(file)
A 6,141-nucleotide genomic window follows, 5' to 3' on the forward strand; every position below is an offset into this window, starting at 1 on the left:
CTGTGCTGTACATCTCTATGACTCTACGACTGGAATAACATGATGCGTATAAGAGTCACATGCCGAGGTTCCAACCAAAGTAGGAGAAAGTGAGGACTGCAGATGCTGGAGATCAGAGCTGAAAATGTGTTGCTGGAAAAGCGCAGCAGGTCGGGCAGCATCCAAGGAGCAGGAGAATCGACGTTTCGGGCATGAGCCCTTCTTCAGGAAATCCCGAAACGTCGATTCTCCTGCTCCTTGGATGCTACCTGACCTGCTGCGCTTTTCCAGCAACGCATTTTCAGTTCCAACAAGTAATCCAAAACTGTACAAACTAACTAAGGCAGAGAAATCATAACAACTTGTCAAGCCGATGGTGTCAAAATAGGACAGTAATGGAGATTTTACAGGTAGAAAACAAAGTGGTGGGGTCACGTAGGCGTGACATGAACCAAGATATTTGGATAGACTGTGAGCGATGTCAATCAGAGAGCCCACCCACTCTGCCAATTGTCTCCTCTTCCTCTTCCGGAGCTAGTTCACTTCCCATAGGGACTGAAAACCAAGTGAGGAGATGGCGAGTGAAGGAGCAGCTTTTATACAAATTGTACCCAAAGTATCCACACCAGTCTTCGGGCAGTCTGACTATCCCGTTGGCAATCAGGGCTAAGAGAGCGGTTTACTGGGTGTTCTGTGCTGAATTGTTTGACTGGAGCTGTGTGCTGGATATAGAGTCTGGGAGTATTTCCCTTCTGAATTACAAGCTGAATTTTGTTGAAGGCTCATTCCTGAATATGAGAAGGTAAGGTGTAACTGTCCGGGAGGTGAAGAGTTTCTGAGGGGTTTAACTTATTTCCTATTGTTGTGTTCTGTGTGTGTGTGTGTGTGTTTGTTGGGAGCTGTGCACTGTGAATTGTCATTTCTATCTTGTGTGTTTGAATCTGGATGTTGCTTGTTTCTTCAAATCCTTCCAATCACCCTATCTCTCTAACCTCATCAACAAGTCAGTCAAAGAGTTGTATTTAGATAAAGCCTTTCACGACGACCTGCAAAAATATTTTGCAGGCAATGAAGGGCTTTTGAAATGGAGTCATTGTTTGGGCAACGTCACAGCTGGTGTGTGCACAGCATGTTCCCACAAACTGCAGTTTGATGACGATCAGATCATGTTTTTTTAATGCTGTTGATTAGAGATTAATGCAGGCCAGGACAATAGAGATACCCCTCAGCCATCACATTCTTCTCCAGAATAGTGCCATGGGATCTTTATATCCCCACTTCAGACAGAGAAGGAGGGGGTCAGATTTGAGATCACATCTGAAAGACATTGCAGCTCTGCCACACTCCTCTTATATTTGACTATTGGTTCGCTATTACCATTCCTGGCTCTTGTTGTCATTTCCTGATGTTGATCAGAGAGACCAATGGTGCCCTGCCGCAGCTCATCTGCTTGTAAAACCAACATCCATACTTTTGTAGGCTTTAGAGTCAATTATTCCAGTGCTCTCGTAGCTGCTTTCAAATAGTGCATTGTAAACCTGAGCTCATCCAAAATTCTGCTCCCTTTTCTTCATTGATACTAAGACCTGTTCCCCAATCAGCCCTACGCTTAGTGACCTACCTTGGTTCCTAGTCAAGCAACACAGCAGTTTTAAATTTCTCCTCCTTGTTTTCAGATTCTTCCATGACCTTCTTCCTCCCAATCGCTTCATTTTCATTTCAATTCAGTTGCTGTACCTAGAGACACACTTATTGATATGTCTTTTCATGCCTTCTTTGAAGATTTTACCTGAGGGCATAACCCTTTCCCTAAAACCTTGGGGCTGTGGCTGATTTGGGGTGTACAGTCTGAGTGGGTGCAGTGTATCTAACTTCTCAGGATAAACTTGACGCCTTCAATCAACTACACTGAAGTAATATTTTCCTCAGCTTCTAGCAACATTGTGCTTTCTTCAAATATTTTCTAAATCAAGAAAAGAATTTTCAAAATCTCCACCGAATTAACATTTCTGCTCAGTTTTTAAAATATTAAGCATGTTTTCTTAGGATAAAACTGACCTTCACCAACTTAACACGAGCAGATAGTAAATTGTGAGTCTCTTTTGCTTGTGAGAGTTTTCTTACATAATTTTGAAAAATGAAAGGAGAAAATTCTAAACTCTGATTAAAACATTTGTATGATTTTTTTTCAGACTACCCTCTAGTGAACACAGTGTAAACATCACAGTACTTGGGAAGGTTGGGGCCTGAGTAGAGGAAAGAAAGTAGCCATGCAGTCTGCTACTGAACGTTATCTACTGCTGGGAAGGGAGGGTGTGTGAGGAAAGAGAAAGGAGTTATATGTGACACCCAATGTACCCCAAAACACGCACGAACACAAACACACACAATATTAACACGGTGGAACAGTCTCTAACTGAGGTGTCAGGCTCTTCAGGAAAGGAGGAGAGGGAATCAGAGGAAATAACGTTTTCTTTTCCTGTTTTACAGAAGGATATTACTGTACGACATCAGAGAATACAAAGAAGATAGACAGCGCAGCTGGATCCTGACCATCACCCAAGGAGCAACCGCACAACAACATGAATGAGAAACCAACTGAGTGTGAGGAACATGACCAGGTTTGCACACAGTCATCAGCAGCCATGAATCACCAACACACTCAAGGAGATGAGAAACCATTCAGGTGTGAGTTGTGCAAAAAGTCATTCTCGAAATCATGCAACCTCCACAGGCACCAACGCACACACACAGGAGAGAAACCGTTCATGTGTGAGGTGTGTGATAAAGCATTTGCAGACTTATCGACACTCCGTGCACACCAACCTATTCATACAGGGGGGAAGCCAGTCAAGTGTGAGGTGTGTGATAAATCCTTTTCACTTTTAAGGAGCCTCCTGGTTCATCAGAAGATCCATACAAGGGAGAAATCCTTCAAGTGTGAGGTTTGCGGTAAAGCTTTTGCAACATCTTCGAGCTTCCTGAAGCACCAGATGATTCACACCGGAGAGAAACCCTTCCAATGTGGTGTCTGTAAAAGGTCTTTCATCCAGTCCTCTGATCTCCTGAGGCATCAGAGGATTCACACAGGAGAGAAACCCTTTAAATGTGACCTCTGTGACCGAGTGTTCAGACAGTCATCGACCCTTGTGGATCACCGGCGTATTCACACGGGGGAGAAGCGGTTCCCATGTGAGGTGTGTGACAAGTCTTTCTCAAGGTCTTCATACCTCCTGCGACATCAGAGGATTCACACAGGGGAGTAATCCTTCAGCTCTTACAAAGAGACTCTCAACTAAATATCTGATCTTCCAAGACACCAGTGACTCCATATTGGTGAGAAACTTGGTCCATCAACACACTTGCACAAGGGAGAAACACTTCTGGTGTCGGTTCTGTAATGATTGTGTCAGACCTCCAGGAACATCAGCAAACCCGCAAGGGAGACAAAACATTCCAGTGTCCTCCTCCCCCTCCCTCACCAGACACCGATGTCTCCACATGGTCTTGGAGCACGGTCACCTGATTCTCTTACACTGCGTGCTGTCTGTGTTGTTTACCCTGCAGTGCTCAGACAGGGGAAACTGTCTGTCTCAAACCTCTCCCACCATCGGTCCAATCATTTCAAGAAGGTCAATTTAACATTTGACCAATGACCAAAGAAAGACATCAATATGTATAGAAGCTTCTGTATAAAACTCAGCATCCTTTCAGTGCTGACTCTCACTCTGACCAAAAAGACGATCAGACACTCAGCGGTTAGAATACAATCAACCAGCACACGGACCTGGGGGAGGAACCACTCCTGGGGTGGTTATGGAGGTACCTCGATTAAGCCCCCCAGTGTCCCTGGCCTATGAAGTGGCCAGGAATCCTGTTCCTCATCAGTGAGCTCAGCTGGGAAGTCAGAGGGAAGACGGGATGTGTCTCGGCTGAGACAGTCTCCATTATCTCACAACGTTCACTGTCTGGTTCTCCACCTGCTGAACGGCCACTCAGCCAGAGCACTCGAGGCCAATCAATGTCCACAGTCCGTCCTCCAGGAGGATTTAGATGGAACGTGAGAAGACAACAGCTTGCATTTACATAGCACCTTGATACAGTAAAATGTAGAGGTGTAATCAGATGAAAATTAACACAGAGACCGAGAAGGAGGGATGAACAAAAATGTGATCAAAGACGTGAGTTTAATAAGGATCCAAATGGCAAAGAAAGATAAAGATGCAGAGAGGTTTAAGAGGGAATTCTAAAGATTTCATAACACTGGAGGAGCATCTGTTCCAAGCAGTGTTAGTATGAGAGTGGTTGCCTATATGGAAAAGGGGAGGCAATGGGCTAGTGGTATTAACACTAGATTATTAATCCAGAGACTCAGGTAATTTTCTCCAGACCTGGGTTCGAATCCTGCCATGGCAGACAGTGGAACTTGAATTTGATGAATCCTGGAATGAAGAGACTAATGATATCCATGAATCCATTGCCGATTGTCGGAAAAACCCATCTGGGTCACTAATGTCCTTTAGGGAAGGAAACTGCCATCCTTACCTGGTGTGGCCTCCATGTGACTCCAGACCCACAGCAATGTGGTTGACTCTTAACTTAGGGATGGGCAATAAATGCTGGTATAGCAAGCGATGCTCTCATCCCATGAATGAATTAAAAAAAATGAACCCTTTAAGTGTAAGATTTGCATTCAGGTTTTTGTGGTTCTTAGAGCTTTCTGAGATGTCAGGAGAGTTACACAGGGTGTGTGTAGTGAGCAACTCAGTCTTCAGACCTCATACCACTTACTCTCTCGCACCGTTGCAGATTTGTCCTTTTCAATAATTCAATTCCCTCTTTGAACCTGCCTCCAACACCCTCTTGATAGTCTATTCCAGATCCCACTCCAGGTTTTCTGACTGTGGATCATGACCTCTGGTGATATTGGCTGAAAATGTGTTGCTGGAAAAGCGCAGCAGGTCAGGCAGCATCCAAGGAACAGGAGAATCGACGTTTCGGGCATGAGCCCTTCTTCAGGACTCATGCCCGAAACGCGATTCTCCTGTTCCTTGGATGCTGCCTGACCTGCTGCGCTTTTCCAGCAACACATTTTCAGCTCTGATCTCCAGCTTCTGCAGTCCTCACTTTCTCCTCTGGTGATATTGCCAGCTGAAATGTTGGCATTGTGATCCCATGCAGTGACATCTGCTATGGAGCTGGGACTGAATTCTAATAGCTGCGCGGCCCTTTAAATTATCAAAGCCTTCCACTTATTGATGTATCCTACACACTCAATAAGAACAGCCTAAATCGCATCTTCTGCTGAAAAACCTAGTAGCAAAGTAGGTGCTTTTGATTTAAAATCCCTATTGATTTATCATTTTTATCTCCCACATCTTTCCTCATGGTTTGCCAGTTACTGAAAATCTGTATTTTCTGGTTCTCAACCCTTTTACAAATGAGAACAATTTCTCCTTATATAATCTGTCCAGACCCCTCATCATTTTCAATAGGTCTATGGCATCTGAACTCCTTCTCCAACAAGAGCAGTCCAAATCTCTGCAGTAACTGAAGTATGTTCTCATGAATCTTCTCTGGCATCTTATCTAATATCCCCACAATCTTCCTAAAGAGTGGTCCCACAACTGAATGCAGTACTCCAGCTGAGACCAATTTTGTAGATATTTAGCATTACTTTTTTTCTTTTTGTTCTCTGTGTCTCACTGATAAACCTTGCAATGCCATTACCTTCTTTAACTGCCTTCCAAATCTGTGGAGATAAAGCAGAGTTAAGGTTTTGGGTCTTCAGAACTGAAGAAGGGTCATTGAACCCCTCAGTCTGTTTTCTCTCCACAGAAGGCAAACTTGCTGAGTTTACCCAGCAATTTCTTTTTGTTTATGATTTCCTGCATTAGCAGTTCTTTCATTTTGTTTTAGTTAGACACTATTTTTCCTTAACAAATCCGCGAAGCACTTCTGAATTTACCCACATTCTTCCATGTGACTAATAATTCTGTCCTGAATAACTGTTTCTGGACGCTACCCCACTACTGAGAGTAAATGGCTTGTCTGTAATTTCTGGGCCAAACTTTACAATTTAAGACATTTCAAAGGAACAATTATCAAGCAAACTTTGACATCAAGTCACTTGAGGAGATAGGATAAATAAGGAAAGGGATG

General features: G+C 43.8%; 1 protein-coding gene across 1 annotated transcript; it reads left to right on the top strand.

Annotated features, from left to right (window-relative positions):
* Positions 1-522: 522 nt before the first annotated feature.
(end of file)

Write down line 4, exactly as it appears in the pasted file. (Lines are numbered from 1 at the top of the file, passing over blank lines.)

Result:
Annotated features, from left to right (window-relative positions):